The Middle Path
I chose to stay in a relationship, 15 years in, after learning of betrayals. It was not a decision I broadcast. I wasn’t particularly proud of the decision at the time. Truthfully, I wished people didn’t know about it, but it was impossible to hide.
I stayed because my partner showed remorse, willingness to engage in counseling, and a motivation to change habits and regain trust. I stayed because he was trying to make amends. I also stayed because I wanted to learn about forgiveness, something I couldn’t fathom at the time, and if he was willing to change so many habits, then I was at least willing to try. And if I really believed in forgiveness, why wouldn’t I try?
My Bible wasn’t helping much at the time. Nor was my yoga practice. Prayer either.
It had to be better than being so angry I could melt paint from the walls.
My partner had to prove beforehand that my effort was worth it. Because I’d be an idiot if I just jumped right back in. The guy had proven himself a master of omission, a lover of high risk situations, and a class act player of keep away. He had to earn me back to the bargaining table.
And slowly, over 6 months, he did. With the help of our counselor, he shared uncomfortable truths. He opened up in a new way. This guy who seemed calm and unflappable actually had a lot more going on under the hood than I ever realized. More anger. More resentment. More pain. More guilt. And some of the truths were painful to hear.
He shared a new person with me. I came back to the table because he was more interesting and complex than I realized, and I thought we had a chance to be one of those couples that says, “that was a rough few years and I’d never want to do that again, but we are stronger now than ever before.”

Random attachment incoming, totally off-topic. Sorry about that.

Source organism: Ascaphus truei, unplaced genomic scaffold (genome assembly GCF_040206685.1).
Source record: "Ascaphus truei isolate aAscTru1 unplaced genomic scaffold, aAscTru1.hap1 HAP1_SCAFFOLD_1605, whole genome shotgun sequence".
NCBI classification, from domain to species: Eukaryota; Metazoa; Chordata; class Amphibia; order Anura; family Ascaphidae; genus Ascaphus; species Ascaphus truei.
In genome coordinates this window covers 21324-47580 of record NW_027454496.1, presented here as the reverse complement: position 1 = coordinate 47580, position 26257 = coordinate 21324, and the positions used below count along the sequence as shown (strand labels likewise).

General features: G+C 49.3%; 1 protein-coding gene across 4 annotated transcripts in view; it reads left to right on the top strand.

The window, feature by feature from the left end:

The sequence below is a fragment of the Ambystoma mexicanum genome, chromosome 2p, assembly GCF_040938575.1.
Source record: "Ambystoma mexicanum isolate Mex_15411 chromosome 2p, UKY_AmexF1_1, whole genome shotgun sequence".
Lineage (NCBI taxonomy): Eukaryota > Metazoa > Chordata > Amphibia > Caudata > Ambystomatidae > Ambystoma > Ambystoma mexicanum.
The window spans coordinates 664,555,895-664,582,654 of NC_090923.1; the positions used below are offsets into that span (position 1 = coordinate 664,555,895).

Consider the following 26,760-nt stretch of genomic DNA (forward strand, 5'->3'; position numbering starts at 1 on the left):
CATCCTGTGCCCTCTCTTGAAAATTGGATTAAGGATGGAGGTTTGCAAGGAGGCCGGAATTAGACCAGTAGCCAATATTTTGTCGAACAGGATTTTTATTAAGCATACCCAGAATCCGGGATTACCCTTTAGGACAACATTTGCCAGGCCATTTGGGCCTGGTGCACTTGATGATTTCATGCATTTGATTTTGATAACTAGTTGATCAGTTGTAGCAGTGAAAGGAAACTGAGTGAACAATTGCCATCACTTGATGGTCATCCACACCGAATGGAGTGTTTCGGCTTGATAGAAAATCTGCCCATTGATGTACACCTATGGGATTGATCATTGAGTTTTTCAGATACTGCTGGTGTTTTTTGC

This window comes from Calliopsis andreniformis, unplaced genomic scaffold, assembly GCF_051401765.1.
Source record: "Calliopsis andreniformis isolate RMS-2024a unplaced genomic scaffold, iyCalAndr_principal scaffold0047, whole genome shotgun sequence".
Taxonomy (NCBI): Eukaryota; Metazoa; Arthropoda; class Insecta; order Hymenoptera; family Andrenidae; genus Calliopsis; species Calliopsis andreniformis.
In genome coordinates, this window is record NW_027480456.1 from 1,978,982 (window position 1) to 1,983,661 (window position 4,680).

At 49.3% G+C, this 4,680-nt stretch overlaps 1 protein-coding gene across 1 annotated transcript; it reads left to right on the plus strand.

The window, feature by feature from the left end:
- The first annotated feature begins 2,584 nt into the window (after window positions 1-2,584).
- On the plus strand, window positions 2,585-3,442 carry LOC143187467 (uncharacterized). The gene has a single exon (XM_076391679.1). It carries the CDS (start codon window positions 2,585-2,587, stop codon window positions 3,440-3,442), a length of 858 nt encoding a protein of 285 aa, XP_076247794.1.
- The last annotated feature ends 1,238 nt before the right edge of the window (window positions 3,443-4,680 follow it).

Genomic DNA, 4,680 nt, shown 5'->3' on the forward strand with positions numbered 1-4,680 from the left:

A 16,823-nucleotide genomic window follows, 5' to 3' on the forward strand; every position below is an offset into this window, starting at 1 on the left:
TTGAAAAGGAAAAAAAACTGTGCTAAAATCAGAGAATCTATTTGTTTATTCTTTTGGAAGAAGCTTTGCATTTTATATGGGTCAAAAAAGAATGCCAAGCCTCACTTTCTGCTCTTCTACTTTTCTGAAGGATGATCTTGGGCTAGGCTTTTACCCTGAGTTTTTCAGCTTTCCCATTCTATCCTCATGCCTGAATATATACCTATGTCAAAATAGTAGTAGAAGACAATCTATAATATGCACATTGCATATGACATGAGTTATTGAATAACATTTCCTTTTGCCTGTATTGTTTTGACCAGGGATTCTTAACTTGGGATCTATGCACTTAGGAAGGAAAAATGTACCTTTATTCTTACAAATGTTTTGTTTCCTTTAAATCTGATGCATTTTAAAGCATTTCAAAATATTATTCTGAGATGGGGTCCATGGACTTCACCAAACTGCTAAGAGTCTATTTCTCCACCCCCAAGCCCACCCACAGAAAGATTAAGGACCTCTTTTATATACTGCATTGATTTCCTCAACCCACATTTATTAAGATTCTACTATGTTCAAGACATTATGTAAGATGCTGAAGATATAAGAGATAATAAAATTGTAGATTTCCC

It was the bravest, most loving thing either one of us could do- reach out to each other across fear, anger, remorse, distrust, and guilt. It wasn’t a quick decision, nor one either of us made lightly. And of all the things I wish had happened differently, now I am damn proud of the way we both reached out to each other, tentatively, through all the bleary eyed pain, hurt and shame.
Reaching out to someone you hurt or reaching out to someone who hurt you - this is the stuff of love that doesn’t feel good.
We lasted another 3 and ½ years before it became clear that what had happened before was a cycle. A cycle is profoundly different than a mistake. He wasn’t willing to change. Or didn’t understand enough to change. Nor did I have the skills or presence to navigate through it.
I turned to myself instead. I turned to faith and my own personal sense of truth. As a result, I am more myself than ever before. My heart is softer, and I hope I’ve gained some wisdom in the process. There are hard truths I just couldn’t understand until now - like how forgiveness is a daily choice, like how it feels to be unappreciated, like how truth resides in the subtlest moments. And, I’m trying to share, hoping that it might inspire others to live more mindfully and seek help when it’s needed.
And also I’m sharing to let people know that they aren’t alone. Few people write about betrayal. But, it remains a huge teacher in my life.